Hannibal Barca

Hannibal was among the most powerful generals and military strategists of Hellenistic time. Hannibal is most well-known for his trek across over the Alps with an elephant army.

It was the Carthaginian general, who was wildly successful during the early part in his life, ultimately was thrown off the pedestal after failing to conquer Rome. After years of defying the authorities and effectively ejecting his own self, Hannibal ended his life drinking poison that he kept in a capsule that was hidden in his band.

Seneca the younger

Seneca the Younger born in 4 BC was not just an important Stoic philosopher and the chief advisor to the notoriously cruel Roman Emperor Nero. He embraced his ideas, Seneca tried to influence Nero positively however, to no avail. Then, Seneca was tangled up in a plot to overthrow the Emperor.

When Nero discovered this deceit, he sentenced several former friends to exile, and many more to execution. Nero sent soldiers to Seneca’s residence in Rome and ordered the senator to take his own life in retribution for his deeds. Seneca was a typical warrior, executed these instructions quietly and calmly and without disturbance.

Paul Lafargue

Paul Lafargue, a famous political activist and Marxist thinker was born in Cuba and lived the majority of his time in France. Famous for his work in organizing as well as his anti-labor manifesto entitled ‘The Right To be lazy,’ which that brought his life to an abrupt and dramatic conclusion.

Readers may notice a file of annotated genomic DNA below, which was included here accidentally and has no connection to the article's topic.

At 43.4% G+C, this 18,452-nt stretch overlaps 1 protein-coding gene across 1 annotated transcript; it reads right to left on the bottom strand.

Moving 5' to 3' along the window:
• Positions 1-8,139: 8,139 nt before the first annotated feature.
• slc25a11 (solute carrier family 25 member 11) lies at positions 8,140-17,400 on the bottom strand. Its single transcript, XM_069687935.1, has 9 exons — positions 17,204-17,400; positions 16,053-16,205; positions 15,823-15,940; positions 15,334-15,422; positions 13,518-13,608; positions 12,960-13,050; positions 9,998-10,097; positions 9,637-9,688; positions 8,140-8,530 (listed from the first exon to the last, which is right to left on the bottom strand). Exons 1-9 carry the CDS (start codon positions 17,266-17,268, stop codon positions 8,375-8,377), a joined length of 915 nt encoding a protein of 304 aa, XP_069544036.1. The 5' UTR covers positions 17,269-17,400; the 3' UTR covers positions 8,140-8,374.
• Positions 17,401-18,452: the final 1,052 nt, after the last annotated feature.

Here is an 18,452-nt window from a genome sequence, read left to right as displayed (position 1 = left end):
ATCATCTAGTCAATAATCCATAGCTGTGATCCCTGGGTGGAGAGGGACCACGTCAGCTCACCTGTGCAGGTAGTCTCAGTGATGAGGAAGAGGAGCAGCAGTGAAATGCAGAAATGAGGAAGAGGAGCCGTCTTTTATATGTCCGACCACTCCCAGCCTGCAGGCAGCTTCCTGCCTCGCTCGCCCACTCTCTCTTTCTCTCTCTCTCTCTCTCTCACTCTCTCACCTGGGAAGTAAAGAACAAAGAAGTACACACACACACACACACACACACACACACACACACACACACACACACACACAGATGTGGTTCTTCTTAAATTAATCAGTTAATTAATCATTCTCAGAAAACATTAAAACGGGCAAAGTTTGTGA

In 1911 in 1911, aged 69, the couple of LaFargue wife Laura were injected with cyanide and left a note saying that this was the goal for many years. The note reads: LaFargue stated that he never imagined living beyond 70 and he would rather die before his body began to become unfit. The note also stated nine years ago that he planned to end his own life when his savings began to be exhausted.

Abbie Hoffman

Abbie Hoffman, the famous comedian, politician and a part of the Chicago Seven, battled depression and bipolar disorder for the bulk all of his existence. His medical issues, combined by his dismay at the current state of affairs in the world, brought Hoffman to die young at the age of 52.

On the 12th of April 1989 Hoffman had been found dead at his home, having taken the fatal dose of barbiturate. The people who knew Hoffman believed that he could not accept the signs to old age and not experiencing the transformation in the world was always his dream and struggled for.

Gilles Deleuze

Gilles Deleuze, the prolific French philosopher, was adored and admired by a large number of people throughout his entire life. Michel Foucault called him “the only philosophical mind in France.” The concepts that he formulated in his books like ‘Anti-Oedipus’ had an impact on people from the 1950s.

When Deleuze lived for over 70 years, he had respiratory issues since childhood and was able to have a lung removed in the year 1968 because of tuberculosis. In the early 1990s, even simple daily tasks became extremely tiring and in the year 1995, the philosopher was thrown out of the window of his apartment.